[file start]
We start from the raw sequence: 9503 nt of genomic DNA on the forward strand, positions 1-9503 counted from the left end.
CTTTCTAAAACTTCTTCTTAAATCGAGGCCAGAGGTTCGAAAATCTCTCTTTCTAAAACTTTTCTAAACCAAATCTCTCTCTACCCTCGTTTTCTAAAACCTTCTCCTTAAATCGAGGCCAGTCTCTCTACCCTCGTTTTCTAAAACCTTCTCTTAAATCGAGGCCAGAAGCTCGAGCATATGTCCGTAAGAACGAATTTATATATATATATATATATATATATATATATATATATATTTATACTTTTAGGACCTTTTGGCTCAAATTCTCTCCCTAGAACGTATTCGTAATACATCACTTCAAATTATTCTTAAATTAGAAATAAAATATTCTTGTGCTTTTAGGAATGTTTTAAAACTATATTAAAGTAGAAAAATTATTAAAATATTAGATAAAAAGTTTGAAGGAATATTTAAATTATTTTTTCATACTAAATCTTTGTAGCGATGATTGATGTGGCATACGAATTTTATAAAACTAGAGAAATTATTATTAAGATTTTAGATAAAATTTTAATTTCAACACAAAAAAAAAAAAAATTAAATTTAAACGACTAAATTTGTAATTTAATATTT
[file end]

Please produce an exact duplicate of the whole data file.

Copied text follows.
We start from the raw sequence: 9503 nt of genomic DNA on the forward strand, positions 1-9503 counted from the left end.
CTTTCTAAAACTTCTTCTTAAATCGAGGCCAGAGGTTCGAAAATCTCTCTTTCTAAAACTTTTCTAAACCAAATCTCTCTCTACCCTCGTTTTCTAAAACCTTCTCCTTAAATCGAGGCCAGTCTCTCTACCCTCGTTTTCTAAAACCTTCTCTTAAATCGAGGCCAGAAGCTCGAGCATATGTCCGTAAGAACGAATTTATATATATATATATATATATATATATATATATATATATTTATACTTTTAGGACCTTTTGGCTCAAATTCTCTCCCTAGAACGTATTCGTAATACATCACTTCAAATTATTCTTAAATTAGAAATAAAATATTCTTGTGCTTTTAGGAATGTTTTAAAACTATATTAAAGTAGAAAAATTATTAAAATATTAGATAAAAAGTTTGAAGGAATATTTAAATTATTTTTTCATACTAAATCTTTGTAGCGATGATTGATGTGGCATACGAATTTTATAAAACTAGAGAAATTATTATTAAGATTTTAGATAAAATTTTAATTTCAACACAAAAAAAAAAAAAATTAAATTTAAACGACTAAATTTGTAATTTAATATTT